A power primer: What’s the difference between Power Query, Power Pivot and Power BI?
It seems Microsoft has been running wild recently, throwing “Power” before and “365” after many of their products! For those new to the “Power” suite of Microsoft data collection and analysis tools, it can be difficult to understand exactly what each product does. However, an understanding of the role that each has to play is critical for companies looking to get the most out of their data.
In this blog, I’ll provide a brief introduction to Power Query, Power Pivot and Power BI. I’ll also explain why these tools are more awesome than when you pick the fastest moving line at the grocery checkout.
Power Pivot, Power Query and Power BI: What’s the difference?
We’ll start with Power Pivot; the engine of the entire operation. Also known as the DAX Engine (after it’s underlying language – Data Analysis Expression), Power Pivot is a baked-into excel feature that enables users to build a data model, create relationships, write calculated columns and measure formulas from a variety of sources.
In short, Power Pivot extends the capabilities of Excel by allowing for the import of larger data sets from various sources and the creation of more sophisticated data models with DAX.
From Power Pivot you can create visualizations in Excel, Power View and Power Map. Excel allows for the Pivot Tables that we all know and love, while Power Maps is a geography based visualization tool. Finally, Power View is an explorer that shows data on interactive dashboards.
Power Pivot first appeared in 2008, when you had to download a free add-on for Excel. From 2016 onward it can be found in Excel.
PowerQuery is a tool which enables users to retrieve, extract, and shape data prior to bringing it into Excel (and/or into the PowerPivot data model). Users can insert and remove columns, filter and sort tables, and change data types, for example.
Power Query runs on the “M” Language (most-likely named for what it is : Mashup Query Language). Now simply labelled as “Get and Transform,” it can be found under the “Data” Ribbon in Excel.
It should be noted that Power Query is an optional tool. When importing data into Power Pivot you have two choices. You can either import it directly into Power Pivot or you can channel it first through Power Query. Your choice depends on how noisy your initial data is.
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Microsoft’s Power BI is business analytics and visualization solution built on the Power Pivot and Power Query engines. Users can use “Get Data” (Power Query) and “Data Model” (Power Pivot) to shape and analyse their data. They can then create interactive dashboards and reports; visualizing their data with Power BI’s every increasing number variety of visualizations. In fact, developers can also build custom visualizations to suit the individual needs of their companies. The uber data geeks out there can even use R scripts for custom visuals.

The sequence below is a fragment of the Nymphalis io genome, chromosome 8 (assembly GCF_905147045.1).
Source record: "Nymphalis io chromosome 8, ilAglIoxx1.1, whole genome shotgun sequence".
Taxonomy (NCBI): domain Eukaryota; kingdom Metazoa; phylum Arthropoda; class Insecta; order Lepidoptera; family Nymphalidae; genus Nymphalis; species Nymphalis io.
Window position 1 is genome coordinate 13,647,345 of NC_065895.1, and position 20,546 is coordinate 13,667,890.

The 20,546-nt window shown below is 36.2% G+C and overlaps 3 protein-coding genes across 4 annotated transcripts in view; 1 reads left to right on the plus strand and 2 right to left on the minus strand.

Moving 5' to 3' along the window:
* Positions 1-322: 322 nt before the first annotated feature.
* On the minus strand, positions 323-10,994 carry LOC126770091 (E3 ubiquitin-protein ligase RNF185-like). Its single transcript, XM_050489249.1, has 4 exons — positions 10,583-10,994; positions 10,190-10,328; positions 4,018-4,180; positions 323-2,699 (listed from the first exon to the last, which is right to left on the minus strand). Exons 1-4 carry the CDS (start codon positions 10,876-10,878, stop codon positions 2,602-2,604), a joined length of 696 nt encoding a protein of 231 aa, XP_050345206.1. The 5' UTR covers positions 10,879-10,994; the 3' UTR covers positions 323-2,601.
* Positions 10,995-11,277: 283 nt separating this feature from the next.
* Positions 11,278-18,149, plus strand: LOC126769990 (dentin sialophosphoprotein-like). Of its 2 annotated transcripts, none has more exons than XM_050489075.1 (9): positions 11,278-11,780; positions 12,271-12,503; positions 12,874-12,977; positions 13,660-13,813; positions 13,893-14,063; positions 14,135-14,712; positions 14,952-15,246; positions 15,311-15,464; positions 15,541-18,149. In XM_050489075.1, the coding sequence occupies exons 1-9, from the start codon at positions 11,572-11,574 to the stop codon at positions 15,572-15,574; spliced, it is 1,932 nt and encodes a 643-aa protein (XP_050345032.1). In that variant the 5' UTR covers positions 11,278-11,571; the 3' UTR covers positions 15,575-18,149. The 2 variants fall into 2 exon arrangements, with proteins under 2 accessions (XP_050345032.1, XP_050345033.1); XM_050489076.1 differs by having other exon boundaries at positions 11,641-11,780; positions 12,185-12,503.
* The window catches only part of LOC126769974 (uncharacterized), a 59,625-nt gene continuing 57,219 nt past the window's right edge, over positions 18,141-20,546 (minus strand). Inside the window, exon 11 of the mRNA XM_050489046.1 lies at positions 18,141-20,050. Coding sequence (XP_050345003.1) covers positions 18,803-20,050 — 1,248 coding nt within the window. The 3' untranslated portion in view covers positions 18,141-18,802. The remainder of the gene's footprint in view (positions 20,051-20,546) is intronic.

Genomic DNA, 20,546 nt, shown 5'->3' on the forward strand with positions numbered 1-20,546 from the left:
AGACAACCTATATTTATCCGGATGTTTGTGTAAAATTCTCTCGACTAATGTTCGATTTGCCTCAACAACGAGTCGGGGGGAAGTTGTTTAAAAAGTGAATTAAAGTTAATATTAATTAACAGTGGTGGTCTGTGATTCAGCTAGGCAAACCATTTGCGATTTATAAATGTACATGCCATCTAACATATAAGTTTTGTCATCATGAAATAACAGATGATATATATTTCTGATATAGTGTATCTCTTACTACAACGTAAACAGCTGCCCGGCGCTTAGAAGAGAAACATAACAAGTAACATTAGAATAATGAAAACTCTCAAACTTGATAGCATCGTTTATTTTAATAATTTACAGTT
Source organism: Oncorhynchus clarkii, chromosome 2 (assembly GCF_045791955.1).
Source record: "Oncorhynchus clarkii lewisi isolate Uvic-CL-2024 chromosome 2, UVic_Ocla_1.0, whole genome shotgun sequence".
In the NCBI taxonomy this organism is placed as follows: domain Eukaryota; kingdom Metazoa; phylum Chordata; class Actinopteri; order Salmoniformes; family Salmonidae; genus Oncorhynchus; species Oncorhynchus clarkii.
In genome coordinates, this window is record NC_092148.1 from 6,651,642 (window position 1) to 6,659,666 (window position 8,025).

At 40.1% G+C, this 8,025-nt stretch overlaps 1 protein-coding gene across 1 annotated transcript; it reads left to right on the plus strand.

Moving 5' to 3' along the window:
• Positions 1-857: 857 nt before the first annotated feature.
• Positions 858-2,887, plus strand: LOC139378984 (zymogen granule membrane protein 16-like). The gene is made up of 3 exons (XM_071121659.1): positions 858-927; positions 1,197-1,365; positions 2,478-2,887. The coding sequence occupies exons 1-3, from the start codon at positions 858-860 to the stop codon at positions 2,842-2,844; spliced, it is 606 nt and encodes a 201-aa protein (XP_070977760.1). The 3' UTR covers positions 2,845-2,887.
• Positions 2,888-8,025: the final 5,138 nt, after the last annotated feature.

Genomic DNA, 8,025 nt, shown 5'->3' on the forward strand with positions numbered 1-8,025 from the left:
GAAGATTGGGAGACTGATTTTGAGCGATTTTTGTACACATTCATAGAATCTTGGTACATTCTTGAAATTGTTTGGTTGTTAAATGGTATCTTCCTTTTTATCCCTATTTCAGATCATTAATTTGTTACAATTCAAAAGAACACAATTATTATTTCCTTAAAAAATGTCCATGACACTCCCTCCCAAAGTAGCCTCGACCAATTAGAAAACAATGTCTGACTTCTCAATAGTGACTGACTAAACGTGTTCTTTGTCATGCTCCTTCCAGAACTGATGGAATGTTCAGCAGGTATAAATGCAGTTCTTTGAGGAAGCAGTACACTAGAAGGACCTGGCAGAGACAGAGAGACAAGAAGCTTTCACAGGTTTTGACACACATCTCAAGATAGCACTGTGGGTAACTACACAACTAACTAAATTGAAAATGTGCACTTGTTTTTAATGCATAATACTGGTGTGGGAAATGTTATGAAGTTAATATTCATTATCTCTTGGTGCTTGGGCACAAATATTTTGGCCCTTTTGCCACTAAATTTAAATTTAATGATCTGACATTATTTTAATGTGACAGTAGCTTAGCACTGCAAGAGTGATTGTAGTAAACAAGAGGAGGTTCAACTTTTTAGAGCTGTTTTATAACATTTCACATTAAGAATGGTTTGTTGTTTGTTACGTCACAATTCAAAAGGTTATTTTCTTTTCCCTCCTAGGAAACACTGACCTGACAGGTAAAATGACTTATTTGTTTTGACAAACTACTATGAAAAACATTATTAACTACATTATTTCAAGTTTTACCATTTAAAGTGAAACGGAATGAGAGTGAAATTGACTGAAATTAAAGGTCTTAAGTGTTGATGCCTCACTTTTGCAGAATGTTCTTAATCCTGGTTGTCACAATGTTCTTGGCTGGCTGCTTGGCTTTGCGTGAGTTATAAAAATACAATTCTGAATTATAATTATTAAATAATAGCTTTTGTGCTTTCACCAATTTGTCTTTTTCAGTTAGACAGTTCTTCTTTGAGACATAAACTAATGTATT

For an example of how we’ve used Power BI in the past, check out our blog post “A Long Time Ago, On a Power BI Planet Far, Far Away…”
Why does this matter?
If you are not someone who works with data on a regular basis, you may have heard the hype around these tools and wondered, “What’s the big deal?” In their book “Power Pivot and Power BI: The Excel Users Guide to DAX, Power Query, Power BI & Power Pivot in Excel 2010-2016,” Rob Collie and Avi Singh point to a number of reasons why data analysts and their tools are set to experience a boom in the coming years.
One is the “Data Explosion.” In short, there is data here, data there, and data everywhere. With more data being collected from a greater variety of sources, the ability to transform large amounts of data into smaller, more digestible and actionable “tidbits” will only become more sought after. The Power Query engine lets you bring in data from these sources – from normalized and clean data, such as a relational database, to unrefined data sources, like a table on a website.
Another is the fact that the value of smart, data driven decisions is increasing (as is the cost of bad ones). With the IMF projecting a mixed bag in terms of global economic growth, this becomes especially relevant. As Collie and Singh write, “When money is falling from the sky, being smart isn’t all that valuable . . . however, when the easy money stops flowing, and everyone’s margins get pressure, ‘smart’ becomes valuable once again.
Have Data, Need Help?
Are you generating data but lack the tools or know-how to leverage it? Or just have questions about the tools mentioned about? Don’t hesitate to leave a comment or get in touch with us. We’d love to hear from you!